The B.C. government is raising the threshold for the province's homeowner grant well past the $1 million mark, which Finance Minister Mike de Jong said is in response to rising assessments, even though some assessments are going down.
Homeowners in the Greater Vancouver area with homes assessed at $1,295,000 will be eligible for a $570 reduction in their property taxes.
"The homeowner grant helps keep property taxes affordable for families, even as property value assessments rise," de Jong said.
"By ensuring the homeowner grant threshold keeps pace with assessments, we're helping families with the costs of owning their homes and ensuring at least 95.5% of B.C. home owners are eligible for the full grant."
Overall, sales and median prices of homes in B.C. have dropped, according to the BC Assessment Authority. Some assessments will therefore go down.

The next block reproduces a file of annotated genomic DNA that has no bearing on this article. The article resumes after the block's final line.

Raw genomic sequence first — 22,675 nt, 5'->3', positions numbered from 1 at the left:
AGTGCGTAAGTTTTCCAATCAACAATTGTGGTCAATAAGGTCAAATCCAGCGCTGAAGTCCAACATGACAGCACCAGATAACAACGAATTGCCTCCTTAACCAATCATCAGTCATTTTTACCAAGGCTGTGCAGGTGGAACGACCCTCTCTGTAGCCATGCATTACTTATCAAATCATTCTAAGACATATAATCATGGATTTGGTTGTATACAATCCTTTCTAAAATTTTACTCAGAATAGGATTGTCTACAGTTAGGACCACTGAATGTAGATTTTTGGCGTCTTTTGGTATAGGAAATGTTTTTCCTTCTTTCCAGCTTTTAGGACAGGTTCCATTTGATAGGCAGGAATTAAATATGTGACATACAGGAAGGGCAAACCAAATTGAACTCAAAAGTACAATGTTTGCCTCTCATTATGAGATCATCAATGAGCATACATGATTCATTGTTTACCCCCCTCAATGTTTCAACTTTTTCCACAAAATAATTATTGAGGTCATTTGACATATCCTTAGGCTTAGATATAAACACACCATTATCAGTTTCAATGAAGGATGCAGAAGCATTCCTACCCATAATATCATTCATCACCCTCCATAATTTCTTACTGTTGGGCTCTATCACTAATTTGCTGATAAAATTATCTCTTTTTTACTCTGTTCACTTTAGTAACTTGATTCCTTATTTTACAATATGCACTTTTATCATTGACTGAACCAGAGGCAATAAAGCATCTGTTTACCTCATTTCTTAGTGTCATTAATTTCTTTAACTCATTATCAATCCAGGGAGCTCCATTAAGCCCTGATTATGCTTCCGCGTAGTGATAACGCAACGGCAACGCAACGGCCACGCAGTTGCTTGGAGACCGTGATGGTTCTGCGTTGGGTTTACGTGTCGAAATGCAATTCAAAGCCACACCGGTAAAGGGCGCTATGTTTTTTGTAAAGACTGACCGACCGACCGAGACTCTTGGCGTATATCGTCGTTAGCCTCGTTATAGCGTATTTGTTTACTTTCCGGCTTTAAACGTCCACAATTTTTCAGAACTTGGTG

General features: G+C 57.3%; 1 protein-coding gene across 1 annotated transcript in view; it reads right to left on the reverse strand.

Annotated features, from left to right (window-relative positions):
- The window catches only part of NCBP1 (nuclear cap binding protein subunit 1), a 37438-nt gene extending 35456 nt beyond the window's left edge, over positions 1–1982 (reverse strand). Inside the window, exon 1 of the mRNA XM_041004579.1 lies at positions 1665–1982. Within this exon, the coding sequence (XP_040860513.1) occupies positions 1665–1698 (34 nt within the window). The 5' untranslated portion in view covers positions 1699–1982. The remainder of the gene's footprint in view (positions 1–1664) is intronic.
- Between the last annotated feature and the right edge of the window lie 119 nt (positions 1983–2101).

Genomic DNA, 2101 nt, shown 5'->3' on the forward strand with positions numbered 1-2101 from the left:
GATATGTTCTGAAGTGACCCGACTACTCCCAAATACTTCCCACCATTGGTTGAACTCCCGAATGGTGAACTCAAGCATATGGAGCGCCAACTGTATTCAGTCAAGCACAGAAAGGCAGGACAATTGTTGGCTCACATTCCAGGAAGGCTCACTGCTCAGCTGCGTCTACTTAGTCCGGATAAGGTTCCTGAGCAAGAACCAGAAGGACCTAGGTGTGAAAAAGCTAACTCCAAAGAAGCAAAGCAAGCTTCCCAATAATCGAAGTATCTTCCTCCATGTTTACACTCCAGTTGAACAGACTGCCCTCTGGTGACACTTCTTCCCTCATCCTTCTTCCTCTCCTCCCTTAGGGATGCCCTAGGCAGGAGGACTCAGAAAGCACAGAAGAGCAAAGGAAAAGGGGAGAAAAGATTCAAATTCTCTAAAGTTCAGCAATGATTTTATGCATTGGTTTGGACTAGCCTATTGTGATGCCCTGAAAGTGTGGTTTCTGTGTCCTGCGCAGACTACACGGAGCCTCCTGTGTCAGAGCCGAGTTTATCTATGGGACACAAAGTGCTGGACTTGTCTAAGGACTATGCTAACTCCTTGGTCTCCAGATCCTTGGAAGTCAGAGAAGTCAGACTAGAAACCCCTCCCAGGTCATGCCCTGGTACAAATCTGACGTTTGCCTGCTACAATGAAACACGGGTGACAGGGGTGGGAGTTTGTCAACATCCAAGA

For the July-September period, for example, there were 11,529 single-family home sales with a median sale price of $465,000 in 2011. That dropped to 9,091 sales and a median sale price of $426,500 for the same period in 2012.
Similarly, condo sales dropped for the same period. There were 8,392 condo sales in July-September 2011, with a median sale price of $339,900; that decreased to 6,355 sales and a median price of $318,000.
According to the BC Asssessment Authority's 2013 list of priciest residential properties in B.C., Belmont Avenue and Point Grey Road in Vancouver are the Boardwalk and Park Place of B.C.
Belmont Avenue boast 17 homes in the $13 million to $39 million range. Point Grey Road has 14 homes assessed at $12.9 to $35 million.
The province's most expensive piece of residential property is a mansion at the corner of Belmont Avenue and Blanca Street in Point Grey, worth $39.3 million.